The gannet, or northern gannet (Sula bassanus) is a large, long-winged seabird, white except for conspicuous black wing tips and yellowish tinged head. It weighs about 3100 g and is up to 100 cm long. Nine species of gannets and boobies comprise the predominantly tropical family Sulidae. All have a stout appearance, thick, sharply pointed bills, fairly short necks and legs, and wedge-shaped tails. They feed on fish caught by plunge-diving, often from heights of 20-30 m. Summer diet mainly consists of mackerel, herring and capelin; winter foods are poorly known.

Northern gannets are confined to the North Atlantic. They breed in dense colonies (6 in Canada) usually on steep sea cliffs, rock stacks or cliff tops, mainly on islands.

Gannets first breed when 5-6 years old. Each pair produces a single, whitish egg. Incubation takes about 44 days and the chick is fed by its parent for about 90 days. Adults and immatures are common inshore in autumn, moving offshore in winter south along the Atlantic seaboard of eastern North America to the Gulf of Mexico.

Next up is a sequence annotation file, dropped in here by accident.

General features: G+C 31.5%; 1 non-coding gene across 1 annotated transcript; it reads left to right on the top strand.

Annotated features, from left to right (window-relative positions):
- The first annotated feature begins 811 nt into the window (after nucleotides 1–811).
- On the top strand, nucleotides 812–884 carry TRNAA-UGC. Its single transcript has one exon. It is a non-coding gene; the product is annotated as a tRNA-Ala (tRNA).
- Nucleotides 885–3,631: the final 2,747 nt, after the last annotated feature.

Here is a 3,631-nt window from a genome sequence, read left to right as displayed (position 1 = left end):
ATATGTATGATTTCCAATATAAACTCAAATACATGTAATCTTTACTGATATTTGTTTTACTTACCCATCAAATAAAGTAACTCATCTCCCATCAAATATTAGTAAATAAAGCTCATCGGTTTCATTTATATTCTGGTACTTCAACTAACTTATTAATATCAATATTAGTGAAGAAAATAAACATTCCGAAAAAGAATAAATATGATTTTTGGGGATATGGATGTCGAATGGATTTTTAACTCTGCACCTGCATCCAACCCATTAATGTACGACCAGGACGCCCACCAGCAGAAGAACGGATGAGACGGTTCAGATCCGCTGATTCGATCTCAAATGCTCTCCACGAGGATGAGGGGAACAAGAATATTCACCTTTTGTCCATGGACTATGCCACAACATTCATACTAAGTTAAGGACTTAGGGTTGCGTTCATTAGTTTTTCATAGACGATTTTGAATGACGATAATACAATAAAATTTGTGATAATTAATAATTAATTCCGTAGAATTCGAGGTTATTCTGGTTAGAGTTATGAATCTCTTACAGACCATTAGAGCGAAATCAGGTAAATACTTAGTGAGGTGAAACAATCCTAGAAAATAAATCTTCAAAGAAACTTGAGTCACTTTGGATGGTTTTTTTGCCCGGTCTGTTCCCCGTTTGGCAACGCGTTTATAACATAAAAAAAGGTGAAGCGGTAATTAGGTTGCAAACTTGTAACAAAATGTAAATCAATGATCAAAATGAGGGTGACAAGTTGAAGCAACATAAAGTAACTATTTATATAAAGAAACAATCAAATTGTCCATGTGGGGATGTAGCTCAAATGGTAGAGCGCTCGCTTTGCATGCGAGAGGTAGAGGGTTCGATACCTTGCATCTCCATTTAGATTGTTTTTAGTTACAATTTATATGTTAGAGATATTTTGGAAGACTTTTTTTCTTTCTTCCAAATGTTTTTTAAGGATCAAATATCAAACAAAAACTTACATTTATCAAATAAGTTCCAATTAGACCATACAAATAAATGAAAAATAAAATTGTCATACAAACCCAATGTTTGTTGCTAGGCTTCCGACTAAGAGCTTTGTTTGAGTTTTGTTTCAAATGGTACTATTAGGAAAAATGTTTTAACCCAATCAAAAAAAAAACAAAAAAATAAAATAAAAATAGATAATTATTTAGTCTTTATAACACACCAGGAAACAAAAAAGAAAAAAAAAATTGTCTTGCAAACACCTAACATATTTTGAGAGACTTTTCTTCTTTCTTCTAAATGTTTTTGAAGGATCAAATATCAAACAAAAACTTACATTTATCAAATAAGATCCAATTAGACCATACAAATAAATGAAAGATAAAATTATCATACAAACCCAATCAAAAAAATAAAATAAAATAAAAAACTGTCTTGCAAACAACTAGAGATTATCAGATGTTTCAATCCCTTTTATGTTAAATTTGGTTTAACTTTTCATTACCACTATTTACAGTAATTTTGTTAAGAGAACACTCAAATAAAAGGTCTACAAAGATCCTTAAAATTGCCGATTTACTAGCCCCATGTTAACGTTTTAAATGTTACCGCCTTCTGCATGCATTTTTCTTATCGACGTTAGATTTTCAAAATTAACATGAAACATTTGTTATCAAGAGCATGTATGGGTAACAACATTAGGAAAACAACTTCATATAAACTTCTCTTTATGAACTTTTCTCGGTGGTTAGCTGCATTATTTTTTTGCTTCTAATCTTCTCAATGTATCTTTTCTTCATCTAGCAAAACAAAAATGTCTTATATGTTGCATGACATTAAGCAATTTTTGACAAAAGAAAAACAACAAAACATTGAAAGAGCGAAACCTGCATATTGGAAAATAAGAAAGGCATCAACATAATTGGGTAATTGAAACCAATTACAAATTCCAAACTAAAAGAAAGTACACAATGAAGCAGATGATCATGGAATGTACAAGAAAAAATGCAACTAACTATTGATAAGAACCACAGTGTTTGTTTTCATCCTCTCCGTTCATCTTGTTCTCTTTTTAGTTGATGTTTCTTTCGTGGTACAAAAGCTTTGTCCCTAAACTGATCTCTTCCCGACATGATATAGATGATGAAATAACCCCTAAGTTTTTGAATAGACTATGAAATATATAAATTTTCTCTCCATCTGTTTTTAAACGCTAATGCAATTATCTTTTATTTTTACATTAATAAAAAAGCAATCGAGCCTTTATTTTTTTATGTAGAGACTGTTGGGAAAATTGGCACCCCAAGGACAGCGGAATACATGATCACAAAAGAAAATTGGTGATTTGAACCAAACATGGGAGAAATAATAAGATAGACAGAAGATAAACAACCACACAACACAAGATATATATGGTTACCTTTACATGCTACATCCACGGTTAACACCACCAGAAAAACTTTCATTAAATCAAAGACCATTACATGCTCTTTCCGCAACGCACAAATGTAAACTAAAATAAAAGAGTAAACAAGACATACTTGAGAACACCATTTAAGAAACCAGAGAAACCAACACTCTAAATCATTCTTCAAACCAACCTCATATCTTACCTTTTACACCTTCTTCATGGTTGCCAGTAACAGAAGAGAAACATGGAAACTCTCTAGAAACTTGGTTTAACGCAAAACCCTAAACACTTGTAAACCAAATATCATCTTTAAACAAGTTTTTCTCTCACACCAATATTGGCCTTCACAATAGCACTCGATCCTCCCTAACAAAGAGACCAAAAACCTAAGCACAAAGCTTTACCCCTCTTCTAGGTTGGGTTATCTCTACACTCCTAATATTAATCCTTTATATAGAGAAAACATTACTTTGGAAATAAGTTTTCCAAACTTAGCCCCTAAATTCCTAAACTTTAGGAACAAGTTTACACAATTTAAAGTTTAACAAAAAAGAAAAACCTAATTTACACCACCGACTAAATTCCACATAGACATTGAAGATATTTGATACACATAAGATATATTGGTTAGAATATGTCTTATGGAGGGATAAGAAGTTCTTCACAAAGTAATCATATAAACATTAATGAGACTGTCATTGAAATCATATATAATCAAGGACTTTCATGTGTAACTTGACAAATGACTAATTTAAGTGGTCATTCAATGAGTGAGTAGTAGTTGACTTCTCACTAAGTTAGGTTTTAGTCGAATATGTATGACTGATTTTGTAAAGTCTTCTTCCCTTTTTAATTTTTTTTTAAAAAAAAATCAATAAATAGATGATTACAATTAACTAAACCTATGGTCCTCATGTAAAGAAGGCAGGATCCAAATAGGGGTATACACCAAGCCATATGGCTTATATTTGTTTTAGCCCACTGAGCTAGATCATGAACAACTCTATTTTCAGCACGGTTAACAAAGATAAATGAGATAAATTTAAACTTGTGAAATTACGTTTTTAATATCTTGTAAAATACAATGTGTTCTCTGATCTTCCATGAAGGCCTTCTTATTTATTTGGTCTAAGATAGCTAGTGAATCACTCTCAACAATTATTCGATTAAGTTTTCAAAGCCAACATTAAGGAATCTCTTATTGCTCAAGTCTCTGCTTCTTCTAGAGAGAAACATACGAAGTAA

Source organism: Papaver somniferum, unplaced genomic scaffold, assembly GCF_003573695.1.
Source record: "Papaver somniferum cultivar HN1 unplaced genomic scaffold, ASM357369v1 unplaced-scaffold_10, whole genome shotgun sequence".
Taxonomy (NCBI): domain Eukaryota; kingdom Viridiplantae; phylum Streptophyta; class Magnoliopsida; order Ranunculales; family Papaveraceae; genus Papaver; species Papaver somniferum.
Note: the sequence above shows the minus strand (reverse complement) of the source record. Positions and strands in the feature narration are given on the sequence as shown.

About 75% of the North American population of 56 000 breeding pairs (1994) nest at 3 sites in the Gulf of St Lawrence (Île Bonaventure; Gull Cliff Bay, eastern Île D'Anticosti; and Bird Rocks, Îles de la Madeleine); the remainder at 3 colonies on the southeastern coast of Newfoundland (Funk Island, Baccalieu Island and Cape St Mary's). The largest colony, at Ile Bonaventure, comprises 32 000 pairs and is a federal migratory bird sanctuary and a provincial park.